Tiger and Snake’ Eugène Delacroix, 1862 © National Gallery of Art | NGA Images

Tyger Tyger, burning bright,
In the forests of the night;
What immortal hand or eye,
Could frame thy fearful symmetry?

In what distant deeps or skies.
Burnt the fire of thine eyes?

William Blake, The Tyger, 1794


The sexual act is in time what the tiger is in space

George Bataille, The Accursed Share, 1949


On New York’s Upper East Side, where Madison Avenue meets the mid-eighties, one can find a trove of athleisure and luxury activewear stores which provide the inhabitants of the area with the necessary uniform the zip code requires: running pants, yoga pants, body warmers and leg warmers, all in the latest gradient colours, graphic designs and high-tech micro-mesh, ultra-breathable fabrics imaginable. These highly sophisticated outfits for walking the dog, running in Central Park, having lunch or lounging at home testify to a shift in status and signification of sportswear: originally intended for exercise, these hi-tech iterations have become an all-round uniform for the wealthy, who like to feel comfortable all day and do not have to dress or change for work, now harnessing the contradictory elements of being active yet ‘at leisure.’ The high-powered social and financial status of these uptowners is hence sartorially mirrored by the sophisticated sportswear they dress themselves in, which ultimately reflect their status. Once known as ladies of leisure (or ladies who lunch) these women, though now often identifying with a profession (yoga teacher, interior designer, artist, model), they still all too commonly rely on a husband for their expenditure. When visiting the stores these women frequent, one is struck by the quiet demeanour of the shopkeepers and the general atmosphere of leisure: in the corner, a woman is trying on the new plum colour leggings, there a girl is perusing the T-shirts whilst chatting to her trainer on the phone, a young mom rocks her stroller back and forth in front of the puffer jackets. Behind the counter, staff is chatting to each other, they are plenty and do not hurry or rush to the customer; they are confident the customer will ask for what she wants, in time, and it seems like they in turn enjoy there being a crowd of people at the ready, but not ostensibly so. The atmosphere is the opposite to what one might find in similar stores downtown, where people (presumably) have things to do and work to go to, and where the shop assistants are few and far between, and where athletic garments are usually worn for some form of exercise. The surplus of time and money of the Upper East Side clientele is mirrored in the quiet and calm behaviour of the store personnel: it is a Veblen-esque type of conspicuous consumption which shows off the privilege of the leisure class: a dressing down of your high economic status, and squandering time just because you can. These leggings and sports bras in muted colours are markers of status and wealth, an opulent lifestyle expressed not through golden logos but mesh fabrics. The group habitus of these women shapes the bodies and local economics of the area, which is densely populated with plastic surgeons and athleisure stores, mirroring each other in the quest for physical perfection.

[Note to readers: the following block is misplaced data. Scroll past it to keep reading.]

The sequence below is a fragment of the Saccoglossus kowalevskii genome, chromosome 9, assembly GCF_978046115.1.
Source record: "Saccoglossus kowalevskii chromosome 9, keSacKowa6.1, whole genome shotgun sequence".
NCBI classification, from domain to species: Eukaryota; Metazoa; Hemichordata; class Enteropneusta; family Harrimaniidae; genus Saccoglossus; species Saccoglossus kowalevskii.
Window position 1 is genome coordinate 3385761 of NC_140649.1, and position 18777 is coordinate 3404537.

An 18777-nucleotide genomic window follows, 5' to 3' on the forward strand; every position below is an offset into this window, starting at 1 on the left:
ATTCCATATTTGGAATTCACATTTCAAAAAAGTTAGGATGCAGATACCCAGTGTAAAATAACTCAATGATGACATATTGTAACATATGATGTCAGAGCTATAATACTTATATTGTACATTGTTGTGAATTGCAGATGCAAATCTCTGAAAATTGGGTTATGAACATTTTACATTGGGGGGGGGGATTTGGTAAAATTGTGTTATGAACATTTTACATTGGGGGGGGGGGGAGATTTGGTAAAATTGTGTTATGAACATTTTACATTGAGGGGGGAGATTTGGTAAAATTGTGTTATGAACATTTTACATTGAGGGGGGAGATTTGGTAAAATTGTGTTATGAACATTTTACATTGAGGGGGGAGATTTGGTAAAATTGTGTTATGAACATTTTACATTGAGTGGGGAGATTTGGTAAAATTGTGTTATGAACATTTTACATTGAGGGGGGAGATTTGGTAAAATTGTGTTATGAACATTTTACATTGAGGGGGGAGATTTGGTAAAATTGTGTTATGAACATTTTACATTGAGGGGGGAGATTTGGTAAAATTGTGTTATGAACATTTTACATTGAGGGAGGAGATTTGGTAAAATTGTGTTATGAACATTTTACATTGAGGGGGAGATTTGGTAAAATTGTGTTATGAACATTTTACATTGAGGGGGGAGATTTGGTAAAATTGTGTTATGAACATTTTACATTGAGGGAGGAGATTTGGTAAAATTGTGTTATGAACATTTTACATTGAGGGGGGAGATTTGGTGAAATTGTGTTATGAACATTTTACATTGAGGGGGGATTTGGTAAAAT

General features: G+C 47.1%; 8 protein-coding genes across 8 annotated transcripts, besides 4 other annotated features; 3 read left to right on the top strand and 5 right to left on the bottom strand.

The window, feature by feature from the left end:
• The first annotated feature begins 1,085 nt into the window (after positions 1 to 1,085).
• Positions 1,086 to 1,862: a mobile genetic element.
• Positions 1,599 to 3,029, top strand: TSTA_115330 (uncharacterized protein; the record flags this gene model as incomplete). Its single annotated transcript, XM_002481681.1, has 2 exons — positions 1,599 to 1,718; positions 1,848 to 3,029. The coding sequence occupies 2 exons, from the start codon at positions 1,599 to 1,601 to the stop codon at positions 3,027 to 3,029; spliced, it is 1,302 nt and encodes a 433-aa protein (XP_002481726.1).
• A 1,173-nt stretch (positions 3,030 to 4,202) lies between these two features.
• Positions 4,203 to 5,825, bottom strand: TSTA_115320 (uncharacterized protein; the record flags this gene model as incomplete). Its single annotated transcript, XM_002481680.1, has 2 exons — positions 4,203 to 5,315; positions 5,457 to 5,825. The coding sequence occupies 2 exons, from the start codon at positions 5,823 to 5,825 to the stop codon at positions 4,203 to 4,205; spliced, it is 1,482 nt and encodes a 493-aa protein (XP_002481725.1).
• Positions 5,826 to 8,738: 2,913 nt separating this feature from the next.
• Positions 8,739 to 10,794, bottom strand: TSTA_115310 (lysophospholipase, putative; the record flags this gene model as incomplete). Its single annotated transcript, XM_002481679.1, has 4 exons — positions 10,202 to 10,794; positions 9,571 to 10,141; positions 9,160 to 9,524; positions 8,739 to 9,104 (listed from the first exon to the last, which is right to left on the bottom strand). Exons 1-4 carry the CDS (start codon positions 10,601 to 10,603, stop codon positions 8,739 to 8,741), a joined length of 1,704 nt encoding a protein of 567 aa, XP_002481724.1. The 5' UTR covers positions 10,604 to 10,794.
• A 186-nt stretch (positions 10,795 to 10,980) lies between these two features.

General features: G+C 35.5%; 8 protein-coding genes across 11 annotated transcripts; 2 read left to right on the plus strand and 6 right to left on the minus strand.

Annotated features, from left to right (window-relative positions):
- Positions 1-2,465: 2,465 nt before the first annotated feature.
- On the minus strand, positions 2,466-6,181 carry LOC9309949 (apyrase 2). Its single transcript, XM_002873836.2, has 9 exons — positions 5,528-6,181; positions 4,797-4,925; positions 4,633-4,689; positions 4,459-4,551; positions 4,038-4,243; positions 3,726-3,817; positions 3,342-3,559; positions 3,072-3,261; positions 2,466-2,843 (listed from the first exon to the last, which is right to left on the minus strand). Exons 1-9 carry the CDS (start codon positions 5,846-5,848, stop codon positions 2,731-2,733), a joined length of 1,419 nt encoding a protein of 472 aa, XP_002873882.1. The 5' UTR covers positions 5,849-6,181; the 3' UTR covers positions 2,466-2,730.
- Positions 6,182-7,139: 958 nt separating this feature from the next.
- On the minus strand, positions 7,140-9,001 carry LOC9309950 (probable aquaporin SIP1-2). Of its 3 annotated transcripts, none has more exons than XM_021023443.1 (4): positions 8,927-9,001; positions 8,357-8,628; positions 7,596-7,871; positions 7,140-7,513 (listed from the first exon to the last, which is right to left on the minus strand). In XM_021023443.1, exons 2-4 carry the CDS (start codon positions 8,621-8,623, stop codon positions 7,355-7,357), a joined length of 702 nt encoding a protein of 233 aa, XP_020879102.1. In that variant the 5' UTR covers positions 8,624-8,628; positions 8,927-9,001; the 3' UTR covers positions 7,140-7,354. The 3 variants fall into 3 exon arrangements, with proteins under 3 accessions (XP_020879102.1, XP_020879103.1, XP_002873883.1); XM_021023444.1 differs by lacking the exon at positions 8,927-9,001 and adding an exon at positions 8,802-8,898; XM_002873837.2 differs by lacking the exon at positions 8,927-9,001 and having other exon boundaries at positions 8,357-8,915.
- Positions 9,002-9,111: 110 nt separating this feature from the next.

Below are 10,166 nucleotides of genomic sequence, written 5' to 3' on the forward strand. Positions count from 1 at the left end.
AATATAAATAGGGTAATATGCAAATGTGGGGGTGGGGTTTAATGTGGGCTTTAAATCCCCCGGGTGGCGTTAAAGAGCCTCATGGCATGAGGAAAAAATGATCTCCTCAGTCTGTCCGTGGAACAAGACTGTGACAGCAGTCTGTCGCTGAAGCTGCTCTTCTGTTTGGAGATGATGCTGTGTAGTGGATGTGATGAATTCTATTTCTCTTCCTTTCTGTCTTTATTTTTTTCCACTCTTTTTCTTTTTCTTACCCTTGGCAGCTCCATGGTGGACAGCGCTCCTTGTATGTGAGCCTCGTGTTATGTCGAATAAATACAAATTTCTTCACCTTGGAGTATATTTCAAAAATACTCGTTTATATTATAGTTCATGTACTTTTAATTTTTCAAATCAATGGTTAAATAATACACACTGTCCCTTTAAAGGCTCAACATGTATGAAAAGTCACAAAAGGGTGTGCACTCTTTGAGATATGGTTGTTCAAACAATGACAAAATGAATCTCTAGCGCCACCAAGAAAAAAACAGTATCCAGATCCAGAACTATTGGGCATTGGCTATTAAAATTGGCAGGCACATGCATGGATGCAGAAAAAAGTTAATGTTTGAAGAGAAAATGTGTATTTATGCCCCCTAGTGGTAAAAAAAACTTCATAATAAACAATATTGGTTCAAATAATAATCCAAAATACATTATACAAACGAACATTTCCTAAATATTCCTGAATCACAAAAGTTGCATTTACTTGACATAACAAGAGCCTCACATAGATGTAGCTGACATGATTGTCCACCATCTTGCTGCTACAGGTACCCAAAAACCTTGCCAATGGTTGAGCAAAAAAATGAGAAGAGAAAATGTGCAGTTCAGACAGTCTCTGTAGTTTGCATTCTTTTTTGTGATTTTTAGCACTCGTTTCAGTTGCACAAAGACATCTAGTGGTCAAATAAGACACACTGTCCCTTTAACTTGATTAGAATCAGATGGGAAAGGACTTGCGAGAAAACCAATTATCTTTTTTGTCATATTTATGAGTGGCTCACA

These dynamics of abundance operate on the principle of what French philosopher Georges Bataille called, ‘The Accursed Share’1 of the economy: the surplus, the luxurious, non-efficient part, an integral part of every society and especially under late-stage capitalism, when a large percentage of basic products such as food, garments and material good are wasted without being consumed. Technical innovation, he wrote in 1949, leads to more energy savings on the part of humans, but they also create dilapidation, a crisis of excess, and end up making life more complicated since, ‘if the system can no longer grow, or if the excess cannot be completely absorbed in its growth, it must necessarily be lost without profit; it must be spent, willingly or not, gloriously or catastrophically.’2 He then describes three ways different societies deal with excess energy: consumption, the non-reproductive sex act, and death, by means of war or human sacrifice. Bataille worked thirty years on his essay, and in a time of global over-production and -consumption, rapid technical innovation and a looming environmental crisis, his words shed new light on the notion of luxury and excess, which he sees as the driving forces of the economy. He even sees excess as a fundamental part of human identity, asserting mankind’s position at the top of the energy chain: ‘The general movement of exudation (of waste) of living matter impels him, and he cannot stop it; more­over, being at the summit, his sovereignty in the living world identifies him with this movement; it destines him, in a privileged way, to that glorious operation, to useless consumption.’3